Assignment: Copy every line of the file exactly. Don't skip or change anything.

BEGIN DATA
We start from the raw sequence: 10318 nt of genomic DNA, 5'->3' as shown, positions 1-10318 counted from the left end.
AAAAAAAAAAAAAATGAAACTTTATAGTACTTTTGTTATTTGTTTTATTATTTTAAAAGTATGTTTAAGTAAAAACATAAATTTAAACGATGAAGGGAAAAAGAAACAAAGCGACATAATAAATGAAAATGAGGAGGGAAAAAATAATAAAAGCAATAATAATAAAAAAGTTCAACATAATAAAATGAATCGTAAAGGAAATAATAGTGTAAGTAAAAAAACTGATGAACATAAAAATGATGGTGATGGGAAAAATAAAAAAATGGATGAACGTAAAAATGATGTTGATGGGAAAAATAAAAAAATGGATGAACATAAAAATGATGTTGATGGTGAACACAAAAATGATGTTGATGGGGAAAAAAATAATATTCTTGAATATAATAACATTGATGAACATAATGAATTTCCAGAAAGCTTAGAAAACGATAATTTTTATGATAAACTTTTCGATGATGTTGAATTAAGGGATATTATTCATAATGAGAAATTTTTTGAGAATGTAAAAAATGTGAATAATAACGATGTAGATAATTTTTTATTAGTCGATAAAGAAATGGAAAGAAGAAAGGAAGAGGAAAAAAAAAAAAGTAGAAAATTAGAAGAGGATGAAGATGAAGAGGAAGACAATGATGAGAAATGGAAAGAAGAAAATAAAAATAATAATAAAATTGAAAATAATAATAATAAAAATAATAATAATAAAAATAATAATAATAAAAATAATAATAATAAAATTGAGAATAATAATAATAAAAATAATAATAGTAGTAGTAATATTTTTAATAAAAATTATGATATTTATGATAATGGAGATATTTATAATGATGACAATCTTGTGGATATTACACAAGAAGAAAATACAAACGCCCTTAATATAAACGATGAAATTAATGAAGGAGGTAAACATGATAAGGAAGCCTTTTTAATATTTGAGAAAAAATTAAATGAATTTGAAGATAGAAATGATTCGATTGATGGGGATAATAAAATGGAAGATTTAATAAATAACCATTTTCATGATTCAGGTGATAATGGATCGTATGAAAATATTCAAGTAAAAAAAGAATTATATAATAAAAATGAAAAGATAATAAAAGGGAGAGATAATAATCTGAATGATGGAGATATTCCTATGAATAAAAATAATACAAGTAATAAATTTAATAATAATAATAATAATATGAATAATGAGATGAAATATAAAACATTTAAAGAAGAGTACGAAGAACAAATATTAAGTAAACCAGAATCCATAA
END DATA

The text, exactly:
We start from the raw sequence: 10318 nt of genomic DNA, 5'->3' as shown, positions 1-10318 counted from the left end.
AAAAAAAAAAAAAATGAAACTTTATAGTACTTTTGTTATTTGTTTTATTATTTTAAAAGTATGTTTAAGTAAAAACATAAATTTAAACGATGAAGGGAAAAAGAAACAAAGCGACATAATAAATGAAAATGAGGAGGGAAAAAATAATAAAAGCAATAATAATAAAAAAGTTCAACATAATAAAATGAATCGTAAAGGAAATAATAGTGTAAGTAAAAAAACTGATGAACATAAAAATGATGGTGATGGGAAAAATAAAAAAATGGATGAACGTAAAAATGATGTTGATGGGAAAAATAAAAAAATGGATGAACATAAAAATGATGTTGATGGTGAACACAAAAATGATGTTGATGGGGAAAAAAATAATATTCTTGAATATAATAACATTGATGAACATAATGAATTTCCAGAAAGCTTAGAAAACGATAATTTTTATGATAAACTTTTCGATGATGTTGAATTAAGGGATATTATTCATAATGAGAAATTTTTTGAGAATGTAAAAAATGTGAATAATAACGATGTAGATAATTTTTTATTAGTCGATAAAGAAATGGAAAGAAGAAAGGAAGAGGAAAAAAAAAAAAGTAGAAAATTAGAAGAGGATGAAGATGAAGAGGAAGACAATGATGAGAAATGGAAAGAAGAAAATAAAAATAATAATAAAATTGAAAATAATAATAATAAAAATAATAATAATAAAAATAATAATAATAAAAATAATAATAATAAAATTGAGAATAATAATAATAAAAATAATAATAGTAGTAGTAATATTTTTAATAAAAATTATGATATTTATGATAATGGAGATATTTATAATGATGACAATCTTGTGGATATTACACAAGAAGAAAATACAAACGCCCTTAATATAAACGATGAAATTAATGAAGGAGGTAAACATGATAAGGAAGCCTTTTTAATATTTGAGAAAAAATTAAATGAATTTGAAGATAGAAATGATTCGATTGATGGGGATAATAAAATGGAAGATTTAATAAATAACCATTTTCATGATTCAGGTGATAATGGATCGTATGAAAATATTCAAGTAAAAAAAGAATTATATAATAAAAATGAAAAGATAATAAAAGGGAGAGATAATAATCTGAATGATGGAGATATTCCTATGAATAAAAATAATACAAGTAATAAATTTAATAATAATAATAATAATATGAATAATGAGATGAAATATAAAACATTTAAAGAAGAGTACGAAGAACAAATATTAAGTAAACCAGAATCCATAA